Amphibious Allies: US, Coalition forces refine amphibious capabilitiesA U.S. Amphibious Assault Vehicle is guided onshore during exercise Bold Alligator 17 at Camp Lejeune, N.C., Oct. 25, 2017. (U.S. Marine Corps/Lance Cpl. Abrey D. Liggins)
Marines, Sailors and coalition forces integrated as one to demonstrate and increase combined arms operational proficiency during exercise Bold Alligator 17 at Camp Lejeune, North Carolina, Oct. 25, 2017.
Bold Alligator is a multinational, naval amphibious exercise that focuses on combined training of multiple forces executing complex shaping, amphibious, and sea basing operations to improve U.S. and coalition ship-to-shore capabilities.
“What we’re doing is onloading and offloading gear from U.S. ships,” said 2nd Lt. Codi Mullen, officer-in-charge of the beach operations group with 2nd Transportation Support Battalion, 2nd Marine Logistics Group. “That will facilitate the exercise that is going on today which is offloading the gear then going off to conduct further operations for Bold Alligator.”
The purpose of the exercise was to focus on training side-by-side with allied nations to increase proficiency in combined operations, onloading and offloading gear from amphibious vehicles.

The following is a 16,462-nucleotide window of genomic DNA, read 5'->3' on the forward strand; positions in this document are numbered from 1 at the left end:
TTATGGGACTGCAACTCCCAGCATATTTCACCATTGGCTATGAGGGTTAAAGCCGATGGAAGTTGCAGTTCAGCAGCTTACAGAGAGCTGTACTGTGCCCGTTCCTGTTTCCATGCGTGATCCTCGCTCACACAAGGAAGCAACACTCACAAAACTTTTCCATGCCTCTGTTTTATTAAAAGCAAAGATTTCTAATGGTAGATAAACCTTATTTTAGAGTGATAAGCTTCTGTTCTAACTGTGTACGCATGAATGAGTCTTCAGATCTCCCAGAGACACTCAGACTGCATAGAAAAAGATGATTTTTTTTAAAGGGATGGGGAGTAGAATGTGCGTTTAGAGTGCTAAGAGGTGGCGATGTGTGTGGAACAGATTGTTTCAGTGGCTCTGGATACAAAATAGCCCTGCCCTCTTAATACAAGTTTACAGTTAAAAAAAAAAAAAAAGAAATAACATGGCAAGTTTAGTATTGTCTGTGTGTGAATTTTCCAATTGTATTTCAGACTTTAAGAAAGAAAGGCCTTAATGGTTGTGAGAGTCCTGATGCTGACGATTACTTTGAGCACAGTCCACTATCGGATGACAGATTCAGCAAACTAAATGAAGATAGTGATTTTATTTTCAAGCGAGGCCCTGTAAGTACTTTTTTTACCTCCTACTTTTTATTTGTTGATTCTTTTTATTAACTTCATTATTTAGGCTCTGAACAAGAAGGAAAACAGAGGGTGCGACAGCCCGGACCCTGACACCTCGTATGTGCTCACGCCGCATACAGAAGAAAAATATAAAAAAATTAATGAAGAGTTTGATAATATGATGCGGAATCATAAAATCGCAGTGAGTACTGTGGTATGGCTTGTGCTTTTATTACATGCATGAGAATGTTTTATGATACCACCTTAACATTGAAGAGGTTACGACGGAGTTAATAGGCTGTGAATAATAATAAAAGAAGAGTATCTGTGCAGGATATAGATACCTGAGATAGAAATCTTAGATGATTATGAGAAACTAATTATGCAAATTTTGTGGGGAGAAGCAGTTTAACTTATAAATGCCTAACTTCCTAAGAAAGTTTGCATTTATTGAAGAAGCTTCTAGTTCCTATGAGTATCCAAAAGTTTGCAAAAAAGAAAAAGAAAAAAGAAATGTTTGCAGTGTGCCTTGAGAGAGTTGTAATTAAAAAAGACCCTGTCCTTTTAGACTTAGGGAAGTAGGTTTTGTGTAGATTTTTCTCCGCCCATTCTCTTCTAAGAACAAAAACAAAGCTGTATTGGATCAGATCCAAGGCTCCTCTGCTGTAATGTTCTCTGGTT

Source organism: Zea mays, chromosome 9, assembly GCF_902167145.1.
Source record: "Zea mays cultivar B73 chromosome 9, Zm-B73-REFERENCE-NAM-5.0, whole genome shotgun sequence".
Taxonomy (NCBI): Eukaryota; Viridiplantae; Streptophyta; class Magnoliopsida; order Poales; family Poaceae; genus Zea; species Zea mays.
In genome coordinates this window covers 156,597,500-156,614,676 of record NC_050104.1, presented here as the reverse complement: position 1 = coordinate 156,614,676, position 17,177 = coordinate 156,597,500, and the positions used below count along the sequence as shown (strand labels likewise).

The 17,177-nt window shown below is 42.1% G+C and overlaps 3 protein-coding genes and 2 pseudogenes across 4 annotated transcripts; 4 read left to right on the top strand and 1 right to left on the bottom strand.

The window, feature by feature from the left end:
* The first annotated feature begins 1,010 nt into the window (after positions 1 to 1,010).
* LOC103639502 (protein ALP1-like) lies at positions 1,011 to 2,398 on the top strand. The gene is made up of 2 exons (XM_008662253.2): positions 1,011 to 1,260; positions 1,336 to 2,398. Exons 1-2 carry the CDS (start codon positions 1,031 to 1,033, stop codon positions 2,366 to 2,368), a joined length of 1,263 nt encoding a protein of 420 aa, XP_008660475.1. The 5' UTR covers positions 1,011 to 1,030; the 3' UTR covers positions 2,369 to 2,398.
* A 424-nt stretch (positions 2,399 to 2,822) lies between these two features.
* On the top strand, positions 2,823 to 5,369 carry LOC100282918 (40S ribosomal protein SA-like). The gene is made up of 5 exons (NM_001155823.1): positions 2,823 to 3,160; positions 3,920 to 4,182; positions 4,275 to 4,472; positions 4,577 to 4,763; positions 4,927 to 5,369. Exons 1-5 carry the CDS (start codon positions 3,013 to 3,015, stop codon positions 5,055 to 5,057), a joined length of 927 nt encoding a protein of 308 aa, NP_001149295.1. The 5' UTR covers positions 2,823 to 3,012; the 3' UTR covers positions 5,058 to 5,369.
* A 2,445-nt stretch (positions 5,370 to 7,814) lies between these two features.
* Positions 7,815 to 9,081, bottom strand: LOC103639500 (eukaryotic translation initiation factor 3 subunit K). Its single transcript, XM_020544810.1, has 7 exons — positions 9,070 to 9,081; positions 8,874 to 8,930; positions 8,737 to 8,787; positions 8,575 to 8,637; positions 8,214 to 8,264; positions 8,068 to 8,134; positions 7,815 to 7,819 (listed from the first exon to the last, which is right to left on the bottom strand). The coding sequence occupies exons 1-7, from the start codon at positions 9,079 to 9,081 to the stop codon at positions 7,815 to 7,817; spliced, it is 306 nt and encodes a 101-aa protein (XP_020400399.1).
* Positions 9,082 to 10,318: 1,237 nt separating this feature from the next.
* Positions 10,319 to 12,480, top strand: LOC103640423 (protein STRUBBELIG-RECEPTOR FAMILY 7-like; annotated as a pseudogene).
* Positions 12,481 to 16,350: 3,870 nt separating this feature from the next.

Cpl. Rayquane D. Forte, the staging line non-commissioned officer of the BOG with 2nd TSB, 2nd MLG, said when working with foreign countries, they are able to see things from a different perspective and find different ways to combine efforts to complete an operation.
Performance can only improve with practice and it’s better to overcome challenging obstacles during training versus a real scenario.
“The critical level of our role is to ensure everything is properly offloaded,” said Forte. “If we don’t send it down correctly, it’ll have to get sent back up, restaged and that just holds up the operation and could result in mission failure.”
By combing efforts to achieve the same goals, the service members used their ability to adapt and overcome to complete the mission.
“It was a great exercise to learn how they work and also they get to know how we work,” said Mullen. “It’s a great initial understanding of how everything will flow once we go from ship to shore.”